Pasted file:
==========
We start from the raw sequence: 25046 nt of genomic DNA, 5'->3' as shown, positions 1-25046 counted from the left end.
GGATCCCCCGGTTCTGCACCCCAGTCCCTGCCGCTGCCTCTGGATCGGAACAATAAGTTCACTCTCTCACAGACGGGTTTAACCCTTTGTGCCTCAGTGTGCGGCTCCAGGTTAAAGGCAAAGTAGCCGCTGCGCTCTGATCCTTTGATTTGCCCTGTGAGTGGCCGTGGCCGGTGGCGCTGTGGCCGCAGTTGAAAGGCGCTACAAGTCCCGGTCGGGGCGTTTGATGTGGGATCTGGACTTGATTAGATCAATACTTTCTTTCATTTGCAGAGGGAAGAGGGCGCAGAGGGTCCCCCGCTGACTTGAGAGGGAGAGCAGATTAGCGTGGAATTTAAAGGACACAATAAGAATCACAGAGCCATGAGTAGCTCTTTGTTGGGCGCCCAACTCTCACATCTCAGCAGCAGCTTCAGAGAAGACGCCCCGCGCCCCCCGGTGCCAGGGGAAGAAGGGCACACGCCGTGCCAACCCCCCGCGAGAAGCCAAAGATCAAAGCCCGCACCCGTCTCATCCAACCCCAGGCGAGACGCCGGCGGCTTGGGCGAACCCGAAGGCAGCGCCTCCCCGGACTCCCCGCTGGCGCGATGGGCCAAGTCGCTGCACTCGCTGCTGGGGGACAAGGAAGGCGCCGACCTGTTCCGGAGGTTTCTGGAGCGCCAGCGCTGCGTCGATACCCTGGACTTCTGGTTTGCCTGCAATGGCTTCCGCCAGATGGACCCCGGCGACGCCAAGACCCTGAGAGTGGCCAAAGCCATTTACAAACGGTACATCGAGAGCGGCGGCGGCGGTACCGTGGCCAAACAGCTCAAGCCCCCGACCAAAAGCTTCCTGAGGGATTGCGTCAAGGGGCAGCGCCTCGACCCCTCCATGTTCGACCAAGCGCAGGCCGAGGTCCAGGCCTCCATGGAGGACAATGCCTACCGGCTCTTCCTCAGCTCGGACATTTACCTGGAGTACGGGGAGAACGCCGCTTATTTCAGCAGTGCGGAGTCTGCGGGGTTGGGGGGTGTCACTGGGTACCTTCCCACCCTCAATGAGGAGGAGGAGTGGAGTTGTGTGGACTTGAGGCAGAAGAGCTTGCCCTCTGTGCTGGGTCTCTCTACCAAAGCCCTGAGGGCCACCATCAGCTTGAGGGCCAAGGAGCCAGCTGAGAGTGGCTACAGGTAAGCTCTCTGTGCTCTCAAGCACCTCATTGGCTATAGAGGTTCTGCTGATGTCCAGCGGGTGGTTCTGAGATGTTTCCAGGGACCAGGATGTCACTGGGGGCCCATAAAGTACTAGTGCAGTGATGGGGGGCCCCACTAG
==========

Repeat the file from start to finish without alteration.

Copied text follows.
We start from the raw sequence: 25046 nt of genomic DNA, 5'->3' as shown, positions 1-25046 counted from the left end.
GGATCCCCCGGTTCTGCACCCCAGTCCCTGCCGCTGCCTCTGGATCGGAACAATAAGTTCACTCTCTCACAGACGGGTTTAACCCTTTGTGCCTCAGTGTGCGGCTCCAGGTTAAAGGCAAAGTAGCCGCTGCGCTCTGATCCTTTGATTTGCCCTGTGAGTGGCCGTGGCCGGTGGCGCTGTGGCCGCAGTTGAAAGGCGCTACAAGTCCCGGTCGGGGCGTTTGATGTGGGATCTGGACTTGATTAGATCAATACTTTCTTTCATTTGCAGAGGGAAGAGGGCGCAGAGGGTCCCCCGCTGACTTGAGAGGGAGAGCAGATTAGCGTGGAATTTAAAGGACACAATAAGAATCACAGAGCCATGAGTAGCTCTTTGTTGGGCGCCCAACTCTCACATCTCAGCAGCAGCTTCAGAGAAGACGCCCCGCGCCCCCCGGTGCCAGGGGAAGAAGGGCACACGCCGTGCCAACCCCCCGCGAGAAGCCAAAGATCAAAGCCCGCACCCGTCTCATCCAACCCCAGGCGAGACGCCGGCGGCTTGGGCGAACCCGAAGGCAGCGCCTCCCCGGACTCCCCGCTGGCGCGATGGGCCAAGTCGCTGCACTCGCTGCTGGGGGACAAGGAAGGCGCCGACCTGTTCCGGAGGTTTCTGGAGCGCCAGCGCTGCGTCGATACCCTGGACTTCTGGTTTGCCTGCAATGGCTTCCGCCAGATGGACCCCGGCGACGCCAAGACCCTGAGAGTGGCCAAAGCCATTTACAAACGGTACATCGAGAGCGGCGGCGGCGGTACCGTGGCCAAACAGCTCAAGCCCCCGACCAAAAGCTTCCTGAGGGATTGCGTCAAGGGGCAGCGCCTCGACCCCTCCATGTTCGACCAAGCGCAGGCCGAGGTCCAGGCCTCCATGGAGGACAATGCCTACCGGCTCTTCCTCAGCTCGGACATTTACCTGGAGTACGGGGAGAACGCCGCTTATTTCAGCAGTGCGGAGTCTGCGGGGTTGGGGGGTGTCACTGGGTACCTTCCCACCCTCAATGAGGAGGAGGAGTGGAGTTGTGTGGACTTGAGGCAGAAGAGCTTGCCCTCTGTGCTGGGTCTCTCTACCAAAGCCCTGAGGGCCACCATCAGCTTGAGGGCCAAGGAGCCAGCTGAGAGTGGCTACAGGTAAGCTCTCTGTGCTCTCAAGCACCTCATTGGCTATAGAGGTTCTGCTGATGTCCAGCGGGTGGTTCTGAGATGTTTCCAGGGACCAGGATGTCACTGGGGGCCCATAAAGTACTAGTGCAGTGATGGGGGGCCCCACTAG